The Spanish flu epidemic had its greatest impact in India, claiming an estimated 20 million lives or 6.2% of the country’s population. The study compared the acreage sown to crops in the provinces that were worst hit with those with lower mortality rates and found there was no measurable difference in output per person.
A more recent study done for the World Health Organization by two leading health economists, Victoria Fan and Dean Jamison, along with former US Treasury secretary Larry Summers, says looking at potential loss in per capita income is the wrong way to measure the impact of an epidemic, because it puts no value at all on the lives that are lost.
‘If, in assessments of investments in pandemic preparedness and mitigation, we neglect this dimension of loss, we will underestimate the value of such investments, relative to alternative uses of public finances’, they say.
Their study used methods borrowed from the life insurance industry to estimate the expected loss from an influenza pandemic that resulted in 720,000 deaths, and came up with an economic impact of US$500 billion.
They noted that their study did not take account of the cost of non-fatal illness or the fear of pandemics, adding that intense media coverage may lead populations to overreact to mild pandemics.
Fear can have a big effect. A later report by Bloom for the International Monetary Fund notes that Liberia’s GDP growth collapsed by 8 percentage points in the wake of the Ebola outbreak in 2013–14, even though the country’s overall death rate fell in that period.
For the moment, it is the mixture of fear of the pandemic and official efforts to slow the spread of coronavirus that are having the biggest impact. Quarantines are making it difficult for workers in China to get to their workplaces, while travel restrictions are throttling the universities. A mix of travel restrictions and public fear has led to plunging tourism turnover.
Yesterday, the US Federal Reserve announced an unscheduled cut in interest rates by 0.5 of a percentage point. The Reserve Bank of Australia also lowered interest rates yesterday, by 0.25 basis points, and there are calls for the government to provide the sort of economic stimulus that helped Australia avoid the worst of the 2008 global financial crisis. However, the reality is that such policy measures have no effect on the supply bottlenecks that are squeezing businesses.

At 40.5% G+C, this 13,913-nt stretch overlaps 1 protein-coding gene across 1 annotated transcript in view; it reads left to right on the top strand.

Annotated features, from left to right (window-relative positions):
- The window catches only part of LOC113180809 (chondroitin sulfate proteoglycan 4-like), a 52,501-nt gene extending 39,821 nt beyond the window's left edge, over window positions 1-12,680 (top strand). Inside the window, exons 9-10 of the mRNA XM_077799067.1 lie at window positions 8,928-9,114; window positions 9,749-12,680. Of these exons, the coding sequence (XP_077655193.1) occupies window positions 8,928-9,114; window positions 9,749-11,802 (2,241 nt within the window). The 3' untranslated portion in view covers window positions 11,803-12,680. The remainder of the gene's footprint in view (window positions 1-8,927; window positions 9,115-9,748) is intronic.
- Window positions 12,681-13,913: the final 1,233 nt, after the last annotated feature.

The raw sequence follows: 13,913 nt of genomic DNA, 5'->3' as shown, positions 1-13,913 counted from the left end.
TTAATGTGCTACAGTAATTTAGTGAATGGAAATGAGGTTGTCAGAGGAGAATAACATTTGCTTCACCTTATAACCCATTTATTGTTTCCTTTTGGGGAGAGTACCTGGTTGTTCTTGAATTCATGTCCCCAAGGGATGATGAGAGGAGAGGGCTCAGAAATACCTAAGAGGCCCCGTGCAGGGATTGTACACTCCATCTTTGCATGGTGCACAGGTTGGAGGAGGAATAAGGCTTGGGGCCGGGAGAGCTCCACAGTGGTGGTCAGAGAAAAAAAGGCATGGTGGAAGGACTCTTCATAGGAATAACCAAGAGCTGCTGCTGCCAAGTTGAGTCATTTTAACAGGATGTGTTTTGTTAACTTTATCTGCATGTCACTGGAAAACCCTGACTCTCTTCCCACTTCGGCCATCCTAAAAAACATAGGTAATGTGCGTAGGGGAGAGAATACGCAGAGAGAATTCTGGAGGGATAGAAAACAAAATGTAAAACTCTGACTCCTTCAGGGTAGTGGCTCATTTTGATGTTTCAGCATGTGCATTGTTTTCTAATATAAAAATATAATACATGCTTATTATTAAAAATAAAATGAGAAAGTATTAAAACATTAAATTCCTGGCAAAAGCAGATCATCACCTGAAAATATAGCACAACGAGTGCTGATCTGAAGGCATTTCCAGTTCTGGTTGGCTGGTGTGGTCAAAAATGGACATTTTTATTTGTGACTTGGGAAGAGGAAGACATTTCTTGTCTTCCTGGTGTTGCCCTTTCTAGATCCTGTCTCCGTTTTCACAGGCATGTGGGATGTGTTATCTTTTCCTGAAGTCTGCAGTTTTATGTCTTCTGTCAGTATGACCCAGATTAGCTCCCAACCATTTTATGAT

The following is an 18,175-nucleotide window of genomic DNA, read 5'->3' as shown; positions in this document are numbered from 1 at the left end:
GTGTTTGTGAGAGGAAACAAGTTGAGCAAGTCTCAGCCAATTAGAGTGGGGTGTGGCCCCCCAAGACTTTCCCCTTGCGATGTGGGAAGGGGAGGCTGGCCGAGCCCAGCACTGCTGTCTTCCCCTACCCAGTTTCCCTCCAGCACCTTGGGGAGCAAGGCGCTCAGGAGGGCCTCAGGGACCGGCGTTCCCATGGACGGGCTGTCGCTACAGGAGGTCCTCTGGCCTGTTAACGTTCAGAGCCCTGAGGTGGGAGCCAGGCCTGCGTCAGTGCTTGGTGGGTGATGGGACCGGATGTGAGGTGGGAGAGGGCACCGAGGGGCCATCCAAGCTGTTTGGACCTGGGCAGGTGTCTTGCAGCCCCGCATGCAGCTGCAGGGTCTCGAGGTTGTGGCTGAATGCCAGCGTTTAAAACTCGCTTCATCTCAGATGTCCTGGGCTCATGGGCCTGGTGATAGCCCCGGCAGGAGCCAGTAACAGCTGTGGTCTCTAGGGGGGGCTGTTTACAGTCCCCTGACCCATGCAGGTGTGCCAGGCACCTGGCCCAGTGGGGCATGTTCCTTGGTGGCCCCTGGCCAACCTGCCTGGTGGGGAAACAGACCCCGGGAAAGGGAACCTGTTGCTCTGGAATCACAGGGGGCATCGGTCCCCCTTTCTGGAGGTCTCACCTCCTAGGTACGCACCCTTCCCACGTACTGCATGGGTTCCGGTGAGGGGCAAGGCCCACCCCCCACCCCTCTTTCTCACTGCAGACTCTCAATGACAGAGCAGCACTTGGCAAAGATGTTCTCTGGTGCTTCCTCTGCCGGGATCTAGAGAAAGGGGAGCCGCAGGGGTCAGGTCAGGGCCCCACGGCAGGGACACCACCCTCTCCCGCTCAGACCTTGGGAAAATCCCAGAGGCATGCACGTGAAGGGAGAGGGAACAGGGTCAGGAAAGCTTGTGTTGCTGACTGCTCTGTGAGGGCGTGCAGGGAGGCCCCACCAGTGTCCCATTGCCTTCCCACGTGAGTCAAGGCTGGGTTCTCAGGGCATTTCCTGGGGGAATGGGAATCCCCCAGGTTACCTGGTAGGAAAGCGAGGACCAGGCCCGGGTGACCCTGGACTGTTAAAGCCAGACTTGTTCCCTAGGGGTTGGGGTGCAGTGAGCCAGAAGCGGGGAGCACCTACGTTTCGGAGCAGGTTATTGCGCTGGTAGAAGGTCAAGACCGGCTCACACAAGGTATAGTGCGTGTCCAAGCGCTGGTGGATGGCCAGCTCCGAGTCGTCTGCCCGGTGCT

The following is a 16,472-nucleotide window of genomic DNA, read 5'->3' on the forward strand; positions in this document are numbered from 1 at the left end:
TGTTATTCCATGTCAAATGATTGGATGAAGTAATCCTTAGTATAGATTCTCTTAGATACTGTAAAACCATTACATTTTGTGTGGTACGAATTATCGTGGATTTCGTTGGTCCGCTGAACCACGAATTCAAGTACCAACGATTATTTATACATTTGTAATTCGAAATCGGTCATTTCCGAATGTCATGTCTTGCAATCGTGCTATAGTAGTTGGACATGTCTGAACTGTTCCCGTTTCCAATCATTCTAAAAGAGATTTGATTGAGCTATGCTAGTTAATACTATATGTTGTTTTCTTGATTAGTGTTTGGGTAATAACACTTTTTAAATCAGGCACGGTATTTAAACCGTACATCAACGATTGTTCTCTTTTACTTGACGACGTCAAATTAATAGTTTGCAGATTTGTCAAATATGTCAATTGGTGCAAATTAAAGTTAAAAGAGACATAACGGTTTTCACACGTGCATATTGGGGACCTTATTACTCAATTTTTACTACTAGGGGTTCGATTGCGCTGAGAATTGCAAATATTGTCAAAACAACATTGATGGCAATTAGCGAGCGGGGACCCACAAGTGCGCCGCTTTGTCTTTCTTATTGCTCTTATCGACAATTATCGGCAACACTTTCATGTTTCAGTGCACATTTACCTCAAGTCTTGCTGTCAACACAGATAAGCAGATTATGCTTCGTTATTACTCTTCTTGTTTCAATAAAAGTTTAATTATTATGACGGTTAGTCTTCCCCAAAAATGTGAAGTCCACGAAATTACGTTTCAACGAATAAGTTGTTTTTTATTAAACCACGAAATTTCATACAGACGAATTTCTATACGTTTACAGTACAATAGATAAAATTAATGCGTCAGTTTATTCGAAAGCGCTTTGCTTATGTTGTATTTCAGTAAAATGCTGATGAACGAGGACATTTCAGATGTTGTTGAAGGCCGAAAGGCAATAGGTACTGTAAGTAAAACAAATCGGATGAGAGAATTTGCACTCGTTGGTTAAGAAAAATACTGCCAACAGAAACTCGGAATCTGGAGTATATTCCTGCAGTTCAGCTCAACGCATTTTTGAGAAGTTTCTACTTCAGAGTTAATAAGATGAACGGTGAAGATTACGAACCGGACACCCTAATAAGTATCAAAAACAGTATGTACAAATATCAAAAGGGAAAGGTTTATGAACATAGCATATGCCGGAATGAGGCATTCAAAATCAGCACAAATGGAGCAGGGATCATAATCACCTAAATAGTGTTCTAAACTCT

Then there’s the possibility of second-round effects. Economists have been warning for years about excessive Chinese corporate indebtedness, so there are concerns that the drop in turnover might result in a debt crisis. Just last week, news emerged that the Chinese aviation and property development conglomerate HNA Group is in crisis and seeking a government bailout over its US$75 billion debt while electric car maker Nio is trying to secure a US$1.4 billion bailout from a municipal government.
There are similar vulnerabilities in the US leveraged loan and junk bond markets, where debts can keep being rolled over only as long as underlying demand in the economy remains strong.
David Uren is an honorary associate at the United States Studies Centre at the University of Sydney.
This article first appeared at the Australian Strategy Policy Institute.